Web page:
Here are some photos of the experiment we did in class growing crystals. The first photo shows the apparatus we used. The second shows one of the solutes, copper (II) sulfate, used to make the saturated solution.
The middle two photos show students hard at work and the last two show the final steps of the experiment: pouring out the saturated solution and then watching crystals form.
One week later, here are the results:
Some experiments did not form separate crystals:
|Questions to be answered for homework:
Reminder: Any work you give in should be your own. Answer these questions by yourself, not in pairs or in teams.
1. At the end of the experiment, one week later, the solutions should have formed crystals. The crystals in the beaker took longer to form than the ones in the little dish (either a watchglass or an aluminum cup) because there was more liquid to crystalize in the beaker. What difference can be seen between the crystals in the two containers? (Do not take into consideration those experiments which formed a light blue paste - only discuss the ones which formed distinct blue copper sulfate crystals and transparent colorless aluminum potassium sulfate crystals.)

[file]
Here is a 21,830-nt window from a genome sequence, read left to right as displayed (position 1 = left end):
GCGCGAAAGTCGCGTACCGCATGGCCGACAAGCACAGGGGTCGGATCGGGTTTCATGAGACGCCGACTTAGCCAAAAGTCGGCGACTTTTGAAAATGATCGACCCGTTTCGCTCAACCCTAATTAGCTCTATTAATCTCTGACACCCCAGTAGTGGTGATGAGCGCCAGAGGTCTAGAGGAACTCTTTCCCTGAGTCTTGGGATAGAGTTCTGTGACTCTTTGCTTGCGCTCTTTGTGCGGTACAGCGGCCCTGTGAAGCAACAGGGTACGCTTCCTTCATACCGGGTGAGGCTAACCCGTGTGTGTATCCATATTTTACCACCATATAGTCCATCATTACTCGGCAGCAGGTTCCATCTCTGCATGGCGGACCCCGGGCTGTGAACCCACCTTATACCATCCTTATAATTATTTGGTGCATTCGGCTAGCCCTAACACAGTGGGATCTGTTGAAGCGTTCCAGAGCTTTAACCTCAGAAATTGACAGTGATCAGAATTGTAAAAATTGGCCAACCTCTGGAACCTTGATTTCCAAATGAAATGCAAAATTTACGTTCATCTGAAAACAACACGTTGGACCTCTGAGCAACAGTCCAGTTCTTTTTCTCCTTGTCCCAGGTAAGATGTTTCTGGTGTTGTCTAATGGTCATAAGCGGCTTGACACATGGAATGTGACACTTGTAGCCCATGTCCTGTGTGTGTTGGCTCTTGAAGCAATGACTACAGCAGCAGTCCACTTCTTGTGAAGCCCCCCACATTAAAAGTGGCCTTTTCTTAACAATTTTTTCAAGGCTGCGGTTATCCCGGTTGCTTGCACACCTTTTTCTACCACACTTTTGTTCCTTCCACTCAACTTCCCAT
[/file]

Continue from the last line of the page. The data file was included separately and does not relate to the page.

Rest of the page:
2. Write a conclusion based on the observation you made in question 1. In other words, what can be said about the relationship between the size of the crystals formed and the time it took them to form?
3. For many groups, the experiment did not work as expected and no crystals formed - only a light blue paste resulted. When unexpected results are produced, scientists look for a source of error. Suggest 2 sources of error which are unique to this experiment. In other words, do not say things such as "the Bunsen burner was not adjusted correctly" because that could be true in any experiment. Please note that there are many possible acceptable answers to this question, but you should only write two.
4. Give a practical solution to each of the sources of error you explained in question 3. "Practical" means something which does not require investing in millions of francs of high-tech equipment.
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This page was last updated on October 19th, 1999.
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